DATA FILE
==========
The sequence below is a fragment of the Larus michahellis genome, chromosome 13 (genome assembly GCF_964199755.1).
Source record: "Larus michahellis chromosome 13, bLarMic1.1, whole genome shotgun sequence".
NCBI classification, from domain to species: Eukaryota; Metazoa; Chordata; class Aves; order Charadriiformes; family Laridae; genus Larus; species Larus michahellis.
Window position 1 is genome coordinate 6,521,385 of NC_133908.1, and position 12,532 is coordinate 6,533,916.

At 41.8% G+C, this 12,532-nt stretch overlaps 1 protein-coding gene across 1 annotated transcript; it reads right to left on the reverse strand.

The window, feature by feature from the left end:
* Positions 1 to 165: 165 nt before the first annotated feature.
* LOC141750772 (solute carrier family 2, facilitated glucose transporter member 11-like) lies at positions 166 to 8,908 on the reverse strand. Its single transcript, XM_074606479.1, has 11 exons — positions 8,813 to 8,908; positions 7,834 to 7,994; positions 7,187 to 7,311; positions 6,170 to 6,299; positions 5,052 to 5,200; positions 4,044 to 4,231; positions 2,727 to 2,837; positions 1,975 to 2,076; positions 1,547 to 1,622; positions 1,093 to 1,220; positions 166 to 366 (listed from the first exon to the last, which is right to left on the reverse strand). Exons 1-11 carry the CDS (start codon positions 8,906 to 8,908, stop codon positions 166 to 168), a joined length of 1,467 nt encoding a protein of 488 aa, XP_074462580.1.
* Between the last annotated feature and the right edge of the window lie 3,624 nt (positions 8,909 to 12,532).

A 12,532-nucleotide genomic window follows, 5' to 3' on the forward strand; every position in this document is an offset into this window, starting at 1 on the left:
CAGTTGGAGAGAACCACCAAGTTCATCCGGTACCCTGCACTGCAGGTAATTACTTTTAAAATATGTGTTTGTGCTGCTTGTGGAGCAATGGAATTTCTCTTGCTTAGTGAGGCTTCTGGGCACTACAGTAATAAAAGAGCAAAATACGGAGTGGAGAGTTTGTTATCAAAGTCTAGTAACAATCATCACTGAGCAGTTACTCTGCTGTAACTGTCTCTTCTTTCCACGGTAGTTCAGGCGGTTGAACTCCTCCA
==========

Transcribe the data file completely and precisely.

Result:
The sequence below is a fragment of the Larus michahellis genome, chromosome 13 (genome assembly GCF_964199755.1).
Source record: "Larus michahellis chromosome 13, bLarMic1.1, whole genome shotgun sequence".
NCBI classification, from domain to species: Eukaryota; Metazoa; Chordata; class Aves; order Charadriiformes; family Laridae; genus Larus; species Larus michahellis.
Window position 1 is genome coordinate 6,521,385 of NC_133908.1, and position 12,532 is coordinate 6,533,916.

At 41.8% G+C, this 12,532-nt stretch overlaps 1 protein-coding gene across 1 annotated transcript; it reads right to left on the reverse strand.

The window, feature by feature from the left end:
* Positions 1 to 165: 165 nt before the first annotated feature.
* LOC141750772 (solute carrier family 2, facilitated glucose transporter member 11-like) lies at positions 166 to 8,908 on the reverse strand. Its single transcript, XM_074606479.1, has 11 exons — positions 8,813 to 8,908; positions 7,834 to 7,994; positions 7,187 to 7,311; positions 6,170 to 6,299; positions 5,052 to 5,200; positions 4,044 to 4,231; positions 2,727 to 2,837; positions 1,975 to 2,076; positions 1,547 to 1,622; positions 1,093 to 1,220; positions 166 to 366 (listed from the first exon to the last, which is right to left on the reverse strand). Exons 1-11 carry the CDS (start codon positions 8,906 to 8,908, stop codon positions 166 to 168), a joined length of 1,467 nt encoding a protein of 488 aa, XP_074462580.1.
* Between the last annotated feature and the right edge of the window lie 3,624 nt (positions 8,909 to 12,532).

A 12,532-nucleotide genomic window follows, 5' to 3' on the forward strand; every position in this document is an offset into this window, starting at 1 on the left:
CAGTTGGAGAGAACCACCAAGTTCATCCGGTACCCTGCACTGCAGGTAATTACTTTTAAAATATGTGTTTGTGCTGCTTGTGGAGCAATGGAATTTCTCTTGCTTAGTGAGGCTTCTGGGCACTACAGTAATAAAAGAGCAAAATACGGAGTGGAGAGTTTGTTATCAAAGTCTAGTAACAATCATCACTGAGCAGTTACTCTGCTGTAACTGTCTCTTCTTTCCACGGTAGTTCAGGCGGTTGAACTCCTCCA